• If you have serious injuries  like an inpatient hospitalization, surgery, a broken bone, or got a referral to a medical specialist, you’re at high risk to be taken advantage of by the insurance adjuster. The more they have to pay, the harder they fight you. First, the adjuster fights to pay you cheap and quick. If that fails, adjusters fight against paying you what’s right. Because your case will be more medically complicated, you’ve got to know how to handle medical evidence and present it the right way to prove the extent of your injuries. You’ve also got to keep up with how your injury affects your life over time and know how to present a convincing picture of it to persuade them to pay. Don’t risk selling yourself or your family short because you don’t know how to handle your case. That’s what professionals are for. You need an experienced personal injury attorney for the same reasons you need a medical team—this problem’s too big for an amateur to fix.​
    • If you don’t have a serious injury—maybe you have soreness or a sprain that only requires a visit to the ER, a couple of visits to your doctor, and even a little physical therapy—you may be able to handle the adjuster by yourself. And if you do, here's tips on how to handle the adjuster, written for a car crash case, but the advice is still the same.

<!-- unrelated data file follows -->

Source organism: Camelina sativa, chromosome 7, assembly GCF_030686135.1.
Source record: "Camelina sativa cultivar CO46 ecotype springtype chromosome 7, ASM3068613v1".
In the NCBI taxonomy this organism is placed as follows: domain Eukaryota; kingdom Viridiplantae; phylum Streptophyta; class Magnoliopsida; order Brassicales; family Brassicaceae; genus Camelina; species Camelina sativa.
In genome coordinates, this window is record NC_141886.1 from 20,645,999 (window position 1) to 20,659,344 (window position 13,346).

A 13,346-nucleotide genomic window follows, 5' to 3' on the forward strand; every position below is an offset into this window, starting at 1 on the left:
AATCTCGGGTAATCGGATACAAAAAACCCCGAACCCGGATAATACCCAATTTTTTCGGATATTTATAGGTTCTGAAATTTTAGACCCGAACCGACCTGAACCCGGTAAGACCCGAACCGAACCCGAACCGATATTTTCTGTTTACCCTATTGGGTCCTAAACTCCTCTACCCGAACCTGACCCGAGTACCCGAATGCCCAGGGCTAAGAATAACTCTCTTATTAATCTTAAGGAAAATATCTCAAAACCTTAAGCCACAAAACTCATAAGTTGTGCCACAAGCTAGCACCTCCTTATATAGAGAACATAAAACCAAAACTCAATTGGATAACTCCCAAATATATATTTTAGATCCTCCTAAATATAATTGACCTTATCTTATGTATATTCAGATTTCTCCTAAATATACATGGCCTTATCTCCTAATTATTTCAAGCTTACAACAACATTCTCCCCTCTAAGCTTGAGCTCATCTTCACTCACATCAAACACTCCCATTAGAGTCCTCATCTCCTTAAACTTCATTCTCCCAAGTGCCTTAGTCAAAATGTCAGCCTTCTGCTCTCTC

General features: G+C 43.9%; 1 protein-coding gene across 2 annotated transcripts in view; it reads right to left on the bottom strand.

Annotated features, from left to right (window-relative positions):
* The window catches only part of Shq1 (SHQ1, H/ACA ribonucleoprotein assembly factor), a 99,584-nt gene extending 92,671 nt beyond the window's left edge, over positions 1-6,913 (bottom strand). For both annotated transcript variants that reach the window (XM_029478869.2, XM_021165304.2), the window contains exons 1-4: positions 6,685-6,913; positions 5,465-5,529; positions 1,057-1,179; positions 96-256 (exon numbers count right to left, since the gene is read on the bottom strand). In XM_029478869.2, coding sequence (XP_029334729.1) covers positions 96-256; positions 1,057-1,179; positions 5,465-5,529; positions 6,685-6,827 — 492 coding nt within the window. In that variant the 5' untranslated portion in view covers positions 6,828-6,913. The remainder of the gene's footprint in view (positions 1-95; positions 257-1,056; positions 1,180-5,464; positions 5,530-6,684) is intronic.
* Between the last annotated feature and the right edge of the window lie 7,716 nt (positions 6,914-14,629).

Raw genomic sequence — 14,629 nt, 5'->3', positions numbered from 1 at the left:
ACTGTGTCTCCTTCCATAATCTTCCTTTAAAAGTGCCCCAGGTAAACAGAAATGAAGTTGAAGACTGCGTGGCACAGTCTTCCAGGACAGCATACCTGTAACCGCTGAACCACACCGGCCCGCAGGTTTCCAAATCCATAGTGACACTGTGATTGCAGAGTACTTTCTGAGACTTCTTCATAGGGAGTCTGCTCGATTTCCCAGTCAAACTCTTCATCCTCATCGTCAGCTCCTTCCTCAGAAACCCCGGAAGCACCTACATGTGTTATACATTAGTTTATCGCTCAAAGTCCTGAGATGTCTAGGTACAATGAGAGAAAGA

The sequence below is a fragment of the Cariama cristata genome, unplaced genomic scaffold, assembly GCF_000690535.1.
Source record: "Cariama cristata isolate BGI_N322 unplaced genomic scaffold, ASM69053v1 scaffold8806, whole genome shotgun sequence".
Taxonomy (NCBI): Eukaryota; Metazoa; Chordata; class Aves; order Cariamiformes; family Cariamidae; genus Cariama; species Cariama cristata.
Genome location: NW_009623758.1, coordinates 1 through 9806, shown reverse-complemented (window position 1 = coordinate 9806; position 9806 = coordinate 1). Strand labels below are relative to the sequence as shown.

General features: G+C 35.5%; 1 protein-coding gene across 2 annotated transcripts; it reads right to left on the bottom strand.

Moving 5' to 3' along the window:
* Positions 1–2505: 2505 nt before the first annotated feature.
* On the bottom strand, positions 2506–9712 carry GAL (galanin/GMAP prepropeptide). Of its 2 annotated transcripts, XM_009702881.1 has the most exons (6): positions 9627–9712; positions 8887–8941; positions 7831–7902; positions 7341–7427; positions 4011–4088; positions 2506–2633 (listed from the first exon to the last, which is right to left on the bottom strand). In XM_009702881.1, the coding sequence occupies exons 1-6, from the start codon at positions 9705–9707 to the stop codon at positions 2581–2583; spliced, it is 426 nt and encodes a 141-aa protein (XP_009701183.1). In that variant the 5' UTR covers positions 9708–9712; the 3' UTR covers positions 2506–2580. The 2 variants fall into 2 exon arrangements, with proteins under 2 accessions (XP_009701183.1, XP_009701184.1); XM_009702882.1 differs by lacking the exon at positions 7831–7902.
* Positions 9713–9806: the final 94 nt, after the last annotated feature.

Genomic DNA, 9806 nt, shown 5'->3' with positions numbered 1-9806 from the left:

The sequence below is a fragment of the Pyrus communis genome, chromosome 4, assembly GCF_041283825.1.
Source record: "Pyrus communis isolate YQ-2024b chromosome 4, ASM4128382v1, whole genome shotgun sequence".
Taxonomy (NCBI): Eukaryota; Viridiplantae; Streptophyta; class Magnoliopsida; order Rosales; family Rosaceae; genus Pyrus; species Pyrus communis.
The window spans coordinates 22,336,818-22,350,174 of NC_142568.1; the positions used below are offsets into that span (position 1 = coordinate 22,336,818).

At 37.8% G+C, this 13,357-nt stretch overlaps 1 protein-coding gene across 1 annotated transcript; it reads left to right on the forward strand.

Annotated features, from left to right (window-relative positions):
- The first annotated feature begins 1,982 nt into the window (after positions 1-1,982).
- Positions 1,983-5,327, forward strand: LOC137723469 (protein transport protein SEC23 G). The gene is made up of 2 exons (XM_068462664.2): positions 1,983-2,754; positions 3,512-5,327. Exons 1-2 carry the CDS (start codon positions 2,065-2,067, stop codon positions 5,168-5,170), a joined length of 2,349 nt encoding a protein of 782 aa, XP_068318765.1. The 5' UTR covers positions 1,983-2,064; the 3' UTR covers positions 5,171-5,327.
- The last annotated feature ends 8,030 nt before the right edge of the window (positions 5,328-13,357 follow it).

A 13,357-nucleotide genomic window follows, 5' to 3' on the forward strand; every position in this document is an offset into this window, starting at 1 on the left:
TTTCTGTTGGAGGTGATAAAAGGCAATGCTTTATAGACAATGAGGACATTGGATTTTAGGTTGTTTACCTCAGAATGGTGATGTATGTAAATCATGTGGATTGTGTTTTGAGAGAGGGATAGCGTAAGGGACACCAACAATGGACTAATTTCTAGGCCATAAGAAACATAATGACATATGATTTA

• If you are unsure how seriously you are hurt, don’t consider talking to the adjuster until you KNOW. That way, you can make an informed decision about whether it’s safer for you to talk to the adjuster or talk to an attorney first. Believe it or not, I had a case where my client told an adjuster he felt okay, only to discover he needed a spinal operation!

    I’m not afraid of the truth: people don’t want to hire attorneys. They don’t want to go to the doctor, either. But sometimes you just need one.

    If you’ve been seriously hurt or just have questions about an injury accident case, fill out our Get Help Now form at the top of this page, call our office at 888-230-1841 or start a live chat. You’ll get answers from an experienced attorney who’s devoted to helping folks just like you.